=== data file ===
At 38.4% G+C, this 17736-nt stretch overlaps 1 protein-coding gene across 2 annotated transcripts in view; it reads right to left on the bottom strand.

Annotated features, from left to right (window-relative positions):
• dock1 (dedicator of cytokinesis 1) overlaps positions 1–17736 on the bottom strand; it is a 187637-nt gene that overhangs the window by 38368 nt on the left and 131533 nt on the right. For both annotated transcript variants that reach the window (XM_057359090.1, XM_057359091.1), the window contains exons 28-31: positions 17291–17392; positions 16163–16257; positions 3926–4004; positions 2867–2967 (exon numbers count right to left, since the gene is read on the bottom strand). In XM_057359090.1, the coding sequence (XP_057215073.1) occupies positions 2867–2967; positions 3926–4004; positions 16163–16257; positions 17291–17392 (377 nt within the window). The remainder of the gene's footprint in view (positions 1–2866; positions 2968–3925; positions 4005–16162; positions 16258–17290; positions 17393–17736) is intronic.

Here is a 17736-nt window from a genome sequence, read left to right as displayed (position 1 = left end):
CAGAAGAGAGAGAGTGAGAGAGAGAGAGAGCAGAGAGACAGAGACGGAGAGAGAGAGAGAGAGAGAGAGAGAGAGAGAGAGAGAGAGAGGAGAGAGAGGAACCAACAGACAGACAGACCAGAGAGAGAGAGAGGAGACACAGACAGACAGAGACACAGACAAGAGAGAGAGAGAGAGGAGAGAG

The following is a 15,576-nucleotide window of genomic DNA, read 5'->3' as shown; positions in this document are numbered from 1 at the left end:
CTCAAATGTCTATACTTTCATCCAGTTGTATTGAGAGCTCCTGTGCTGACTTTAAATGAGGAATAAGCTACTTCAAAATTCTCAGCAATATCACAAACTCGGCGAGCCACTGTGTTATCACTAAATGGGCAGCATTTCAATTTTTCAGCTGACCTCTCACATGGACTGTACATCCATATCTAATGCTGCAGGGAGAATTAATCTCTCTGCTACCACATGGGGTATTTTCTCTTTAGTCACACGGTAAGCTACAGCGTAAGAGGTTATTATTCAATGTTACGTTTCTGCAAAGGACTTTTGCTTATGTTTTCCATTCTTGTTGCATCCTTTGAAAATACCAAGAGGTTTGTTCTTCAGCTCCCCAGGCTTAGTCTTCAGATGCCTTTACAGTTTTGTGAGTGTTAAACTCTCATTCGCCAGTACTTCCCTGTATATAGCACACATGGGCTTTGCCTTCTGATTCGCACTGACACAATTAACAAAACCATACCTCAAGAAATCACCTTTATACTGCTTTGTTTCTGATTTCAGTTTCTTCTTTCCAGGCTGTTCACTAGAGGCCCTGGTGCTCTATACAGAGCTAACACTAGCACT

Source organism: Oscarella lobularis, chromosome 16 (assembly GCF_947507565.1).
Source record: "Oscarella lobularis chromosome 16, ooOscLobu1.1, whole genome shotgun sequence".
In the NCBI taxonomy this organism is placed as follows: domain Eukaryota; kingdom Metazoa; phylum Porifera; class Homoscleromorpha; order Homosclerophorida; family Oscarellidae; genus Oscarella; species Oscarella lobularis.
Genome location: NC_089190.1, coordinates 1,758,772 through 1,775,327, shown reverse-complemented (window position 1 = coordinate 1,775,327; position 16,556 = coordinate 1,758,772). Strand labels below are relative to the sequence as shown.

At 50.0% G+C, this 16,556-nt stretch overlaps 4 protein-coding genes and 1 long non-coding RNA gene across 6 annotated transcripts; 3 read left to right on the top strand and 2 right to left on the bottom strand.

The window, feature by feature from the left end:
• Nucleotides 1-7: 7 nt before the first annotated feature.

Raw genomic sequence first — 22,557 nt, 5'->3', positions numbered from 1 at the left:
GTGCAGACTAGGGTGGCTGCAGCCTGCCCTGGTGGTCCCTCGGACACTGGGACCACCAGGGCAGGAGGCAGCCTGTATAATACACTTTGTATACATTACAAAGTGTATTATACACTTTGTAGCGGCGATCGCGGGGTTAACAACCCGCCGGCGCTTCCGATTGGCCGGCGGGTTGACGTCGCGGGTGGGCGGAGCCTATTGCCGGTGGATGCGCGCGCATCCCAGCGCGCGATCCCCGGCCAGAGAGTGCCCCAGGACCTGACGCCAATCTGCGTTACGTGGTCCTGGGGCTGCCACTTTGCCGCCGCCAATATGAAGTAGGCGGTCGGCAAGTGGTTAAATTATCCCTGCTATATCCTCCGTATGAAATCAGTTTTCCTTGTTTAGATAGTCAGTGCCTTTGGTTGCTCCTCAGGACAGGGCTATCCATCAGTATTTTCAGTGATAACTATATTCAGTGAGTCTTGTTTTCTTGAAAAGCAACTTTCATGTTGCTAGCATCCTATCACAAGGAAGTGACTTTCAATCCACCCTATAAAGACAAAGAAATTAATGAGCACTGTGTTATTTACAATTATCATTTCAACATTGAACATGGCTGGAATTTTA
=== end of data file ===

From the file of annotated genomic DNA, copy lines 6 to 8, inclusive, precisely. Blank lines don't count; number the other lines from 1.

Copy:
The following is a 15,576-nucleotide window of genomic DNA, read 5'->3' as shown; positions in this document are numbered from 1 at the left end:
CTCAAATGTCTATACTTTCATCCAGTTGTATTGAGAGCTCCTGTGCTGACTTTAAATGAGGAATAAGCTACTTCAAAATTCTCAGCAATATCACAAACTCGGCGAGCCACTGTGTTATCACTAAATGGGCAGCATTTCAATTTTTCAGCTGACCTCTCACATGGACTGTACATCCATATCTAATGCTGCAGGGAGAATTAATCTCTCTGCTACCACATGGGGTATTTTCTCTTTAGTCACACGGTAAGCTACAGCGTAAGAGGTTATTATTCAATGTTACGTTTCTGCAAAGGACTTTTGCTTATGTTTTCCATTCTTGTTGCATCCTTTGAAAATACCAAGAGGTTTGTTCTTCAGCTCCCCAGGCTTAGTCTTCAGATGCCTTTACAGTTTTGTGAGTGTTAAACTCTCATTCGCCAGTACTTCCCTGTATATAGCACACATGGGCTTTGCCTTCTGATTCGCACTGACACAATTAACAAAACCATACCTCAAGAAATCACCTTTATACTGCTTTGTTTCTGATTTCAGTTTCTTCTTTCCAGGCTGTTCACTAGAGGCCCTGGTGCTCTATACAGAGCTAACACTAGCACT

Source organism: Oscarella lobularis, chromosome 16 (assembly GCF_947507565.1).